Sisters’ seven simple secrets to heathy aging

Yesterday, I told you about a brand new study showing that men and women who first developed high blood pressure in their 80s and 90s reduced their risk of dementia by up to 55 percent. But how do you get to be 80, 90 or even 100 in the first place?

Well, you can open any popular health magazine and try their latest “anti-aging cure” or “super food.” But I don’t recommend it. In fact, I steer you away these bogus fads. Instead, I encourage you to focus on healthy aging. And in a moment, I’ll tell you about three sisters who all reached 100+ years and their seven simple secrets to healthy aging. But first, let’s back up…

As you’ll recall, a recent study found that your ability to perform simple physical tasks is an excellent predictor of longevity.  For example, how well can you stand up from a chair? Or how efficient is your walk (the quality of your gait)? They both make a world of difference in how long you live. There’s nothing complicated about these findings. But it makes perfect sense. These simple activities of everyday life place complex demands on your brain, skeleton, and muscles. They also require you to have good sensory perception and coordination.

Plus, clear science shows two simple natural ingredients–dandelion and rooibos (South African red bush)–can remarkably improve gait in as little as two to three months. When it comes to vitality, longevity and healthy aging, that’s where we should be looking. To learn more about this study, subscribers can refer to the March 2014 issue of my Insiders’ Cures newsletter. If you’re not yet a subscriber, now is the perfect time to consider becoming one.

Of course, one of the most basic “secrets” to a long life is simply having the will, the interest, and the motivation to go on. It’s also important to set concrete, daily goals. This life strategy is important at any age. But it’s essential as you grow older.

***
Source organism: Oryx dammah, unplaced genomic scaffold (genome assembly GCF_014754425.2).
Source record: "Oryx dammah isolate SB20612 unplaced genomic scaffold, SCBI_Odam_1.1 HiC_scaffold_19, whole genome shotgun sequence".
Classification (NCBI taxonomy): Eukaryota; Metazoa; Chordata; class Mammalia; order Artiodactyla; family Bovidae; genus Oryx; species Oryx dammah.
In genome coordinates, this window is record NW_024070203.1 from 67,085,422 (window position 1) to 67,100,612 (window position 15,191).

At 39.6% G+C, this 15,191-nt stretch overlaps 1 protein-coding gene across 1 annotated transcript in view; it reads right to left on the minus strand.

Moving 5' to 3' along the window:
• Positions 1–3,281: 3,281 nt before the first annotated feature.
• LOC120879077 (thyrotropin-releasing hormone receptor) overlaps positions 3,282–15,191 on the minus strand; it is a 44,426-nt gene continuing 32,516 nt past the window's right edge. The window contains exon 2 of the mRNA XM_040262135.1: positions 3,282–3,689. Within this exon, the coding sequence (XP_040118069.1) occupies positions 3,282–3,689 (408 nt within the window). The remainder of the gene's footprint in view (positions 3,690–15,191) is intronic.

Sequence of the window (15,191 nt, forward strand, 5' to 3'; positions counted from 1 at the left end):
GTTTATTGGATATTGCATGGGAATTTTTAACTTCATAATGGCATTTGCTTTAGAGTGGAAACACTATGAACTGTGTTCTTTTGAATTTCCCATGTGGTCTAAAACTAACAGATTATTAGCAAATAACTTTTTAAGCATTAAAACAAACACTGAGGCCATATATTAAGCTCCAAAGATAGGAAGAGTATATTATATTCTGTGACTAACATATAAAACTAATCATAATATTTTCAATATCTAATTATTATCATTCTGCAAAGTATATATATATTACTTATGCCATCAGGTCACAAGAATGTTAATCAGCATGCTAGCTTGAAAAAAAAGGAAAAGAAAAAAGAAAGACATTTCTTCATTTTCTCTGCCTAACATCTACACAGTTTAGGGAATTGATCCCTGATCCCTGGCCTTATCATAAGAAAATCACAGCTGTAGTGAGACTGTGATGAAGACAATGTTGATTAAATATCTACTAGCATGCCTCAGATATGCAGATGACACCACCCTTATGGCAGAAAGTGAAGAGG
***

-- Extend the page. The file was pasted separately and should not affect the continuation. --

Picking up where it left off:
Here are two great illustrations of my point…

As you know, I’m a member of the American Legion and the Veterans of Foreign Wars. And on the 70th anniversary of D-Day last June, I heard the story of one remarkable WW II veteran of the Normandy invasion. This veteran had a goal to return to Normandy his whole life. He wanted to put a “footprint in the sand” at the same place on Omaha Beach where he landed with thousands of American, British, and Canadian soldiers in 1944. He made it back there in 2014 at the age of 94.

I also know of three sisters who had not seen each other in many years. They shared a common goal to stay healthy so they could see each other again. When they finally did get together–at ages 101, 104, and 110–they reminisced about a single telephone box hanging in the hall and sharing a “party line” with three other households. They remembered when their family switched from riding in a horse and buggy to owning a Model T Ford. They spoke of going to see the silent movies with Rudolph Valentino. He played The Sheik (1921) and The Sheik’s Son (1926).

The chances of reaching 110 are about one in seven million. So how did three sisters within one family defy these odds? They shared these seven secrets with me…

  1. Love one another. This one is simple. Giving and receiving love has a positive impact on physical, mental, and spiritual health.
  1. Stay connected. The sisters maintained relationships with family and friends throughout their lives. (And they did it without cell phones, Facebook, Twitter, instant messages, text messages, or computers.)
  1. Embrace new experiences and meet new people of all ages. One positive development is that modern society seems to be breaking down old barriers about socializing between different age groups.
  1. Learn to cook for yourself and eat healthy foods. Fortunately, these ladies were around long before all the government began spreading around misguided dietary recommendations in the 1970s.
  1. Have a curious mind and develop a love for reading. The sisters were around long before the advent of the internet, Amazon, and the Kindle. But they never stopped studying and learning.
  1. Pursue your goals in life and give them your best try with drive and ingenuity. Just think of Frank Sinatra singing, “That’s Life.” Remember this verse:

I’ve been a puppet, a pauper, a pirate, a poet, a pawn and a king

I’ve been up and down and over and out and I know one thing

Each time I find myself flat on my face

I pick myself up and get back in the race

  1. Cherish the fleeting moments when it all comes together. You may marvel at all the constant changes in the world around us, but the essentials never change. So cherish these meaningful basics in life.

Notice all the “do’s” and “don’ts” pushed by the government-industrial-medical complex are completely missing from the sisters’ list. And that’s no surprise to me…

It actually reminds me of a joke my respected colleague, mentor, and friend, U.S. Surgeon General C. Everett Koop used to tell about how to live longer. He died last year at the age of 98. But he always liked to tell people, “Eat only oatmeal to prevent heart disease. Abstain from sex to prevent STDs. Exercise in a gym four hours every day to stay fit. And never have a drink or a cigar.” He would then say, “You might not live forever, but it will still feel like it.”

Boy, do I miss that man.


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